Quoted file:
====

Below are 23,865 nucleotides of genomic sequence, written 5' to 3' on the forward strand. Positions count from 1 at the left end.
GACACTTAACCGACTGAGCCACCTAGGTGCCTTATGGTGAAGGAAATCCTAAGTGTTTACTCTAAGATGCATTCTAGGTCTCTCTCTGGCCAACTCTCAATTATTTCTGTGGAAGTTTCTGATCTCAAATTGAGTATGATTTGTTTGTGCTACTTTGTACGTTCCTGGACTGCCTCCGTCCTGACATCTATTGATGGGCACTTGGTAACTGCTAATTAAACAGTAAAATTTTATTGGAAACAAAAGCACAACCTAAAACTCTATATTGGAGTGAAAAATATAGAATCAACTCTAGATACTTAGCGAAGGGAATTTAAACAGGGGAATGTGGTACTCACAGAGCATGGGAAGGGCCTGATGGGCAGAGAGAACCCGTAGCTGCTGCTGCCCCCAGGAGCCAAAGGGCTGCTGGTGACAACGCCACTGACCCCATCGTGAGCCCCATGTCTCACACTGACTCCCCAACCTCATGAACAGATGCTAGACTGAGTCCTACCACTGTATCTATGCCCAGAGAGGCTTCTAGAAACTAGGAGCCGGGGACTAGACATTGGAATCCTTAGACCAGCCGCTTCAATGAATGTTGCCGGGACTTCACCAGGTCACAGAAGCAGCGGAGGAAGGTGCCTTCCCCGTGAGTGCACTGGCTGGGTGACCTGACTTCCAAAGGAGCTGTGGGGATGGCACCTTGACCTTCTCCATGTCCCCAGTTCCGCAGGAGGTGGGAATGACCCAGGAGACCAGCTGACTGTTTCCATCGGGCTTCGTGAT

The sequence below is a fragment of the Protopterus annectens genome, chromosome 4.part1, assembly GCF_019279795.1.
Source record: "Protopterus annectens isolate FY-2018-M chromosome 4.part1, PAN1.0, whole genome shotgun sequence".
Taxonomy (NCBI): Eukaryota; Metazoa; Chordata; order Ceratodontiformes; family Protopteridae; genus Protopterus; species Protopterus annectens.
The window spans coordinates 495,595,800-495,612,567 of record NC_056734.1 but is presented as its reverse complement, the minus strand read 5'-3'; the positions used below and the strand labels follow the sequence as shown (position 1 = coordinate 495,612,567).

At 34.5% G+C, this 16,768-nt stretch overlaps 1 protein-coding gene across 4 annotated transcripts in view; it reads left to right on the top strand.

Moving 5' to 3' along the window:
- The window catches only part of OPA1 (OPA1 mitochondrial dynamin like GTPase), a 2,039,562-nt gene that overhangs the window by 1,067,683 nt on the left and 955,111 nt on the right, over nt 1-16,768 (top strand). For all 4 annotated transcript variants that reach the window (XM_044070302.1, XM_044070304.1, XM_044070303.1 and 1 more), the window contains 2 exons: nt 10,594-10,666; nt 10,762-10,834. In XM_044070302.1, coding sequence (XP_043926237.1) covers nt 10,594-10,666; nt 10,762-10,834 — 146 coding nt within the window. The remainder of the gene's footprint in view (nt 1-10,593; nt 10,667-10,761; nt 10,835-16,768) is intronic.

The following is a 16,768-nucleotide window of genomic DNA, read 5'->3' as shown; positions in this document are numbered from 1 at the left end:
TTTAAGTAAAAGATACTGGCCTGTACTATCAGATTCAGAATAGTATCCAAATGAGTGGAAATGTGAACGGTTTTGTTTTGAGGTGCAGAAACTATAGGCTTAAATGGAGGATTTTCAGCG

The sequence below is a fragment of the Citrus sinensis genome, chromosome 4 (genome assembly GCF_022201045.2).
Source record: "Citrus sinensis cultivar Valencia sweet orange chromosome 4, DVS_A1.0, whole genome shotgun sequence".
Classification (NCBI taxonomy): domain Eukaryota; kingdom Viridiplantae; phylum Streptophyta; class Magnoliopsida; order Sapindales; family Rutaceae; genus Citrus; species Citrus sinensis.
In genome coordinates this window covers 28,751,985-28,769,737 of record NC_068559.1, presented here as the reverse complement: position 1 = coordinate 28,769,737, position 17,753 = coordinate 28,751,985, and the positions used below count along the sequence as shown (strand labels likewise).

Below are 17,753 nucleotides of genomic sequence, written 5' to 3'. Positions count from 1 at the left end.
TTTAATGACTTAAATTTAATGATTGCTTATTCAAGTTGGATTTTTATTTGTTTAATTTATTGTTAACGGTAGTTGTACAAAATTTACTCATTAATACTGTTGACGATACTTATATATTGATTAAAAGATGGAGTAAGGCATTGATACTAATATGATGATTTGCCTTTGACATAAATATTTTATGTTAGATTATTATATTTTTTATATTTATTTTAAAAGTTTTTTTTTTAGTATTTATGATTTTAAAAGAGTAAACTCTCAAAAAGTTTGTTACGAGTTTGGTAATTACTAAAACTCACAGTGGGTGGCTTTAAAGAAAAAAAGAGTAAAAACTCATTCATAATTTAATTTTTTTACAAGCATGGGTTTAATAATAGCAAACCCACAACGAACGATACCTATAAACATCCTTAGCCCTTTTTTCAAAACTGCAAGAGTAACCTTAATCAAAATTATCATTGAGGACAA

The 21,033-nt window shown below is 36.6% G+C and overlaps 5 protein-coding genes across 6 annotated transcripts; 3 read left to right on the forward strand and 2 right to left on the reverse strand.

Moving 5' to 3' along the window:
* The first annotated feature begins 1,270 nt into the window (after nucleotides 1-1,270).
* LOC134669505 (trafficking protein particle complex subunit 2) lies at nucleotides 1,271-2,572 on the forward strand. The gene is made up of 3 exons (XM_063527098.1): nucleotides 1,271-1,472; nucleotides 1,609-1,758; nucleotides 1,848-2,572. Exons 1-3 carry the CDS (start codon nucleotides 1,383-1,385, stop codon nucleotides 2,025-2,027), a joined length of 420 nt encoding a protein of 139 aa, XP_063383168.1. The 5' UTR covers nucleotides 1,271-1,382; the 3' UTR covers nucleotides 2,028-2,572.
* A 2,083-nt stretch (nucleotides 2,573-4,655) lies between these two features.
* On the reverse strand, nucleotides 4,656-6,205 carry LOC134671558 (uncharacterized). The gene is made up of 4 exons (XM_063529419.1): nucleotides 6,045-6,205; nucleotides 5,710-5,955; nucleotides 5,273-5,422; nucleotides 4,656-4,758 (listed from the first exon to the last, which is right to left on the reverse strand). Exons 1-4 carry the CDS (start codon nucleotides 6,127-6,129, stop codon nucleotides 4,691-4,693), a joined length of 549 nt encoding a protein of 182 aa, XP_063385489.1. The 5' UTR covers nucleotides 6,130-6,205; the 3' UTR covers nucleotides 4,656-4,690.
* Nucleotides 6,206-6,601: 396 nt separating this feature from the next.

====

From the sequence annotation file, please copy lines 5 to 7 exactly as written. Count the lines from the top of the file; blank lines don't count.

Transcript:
Taxonomy (NCBI): Eukaryota; Metazoa; Chordata; order Ceratodontiformes; family Protopteridae; genus Protopterus; species Protopterus annectens.
The window spans coordinates 495,595,800-495,612,567 of record NC_056734.1 but is presented as its reverse complement, the minus strand read 5'-3'; the positions used below and the strand labels follow the sequence as shown (position 1 = coordinate 495,612,567).

At 34.5% G+C, this 16,768-nt stretch overlaps 1 protein-coding gene across 4 annotated transcripts in view; it reads left to right on the top strand.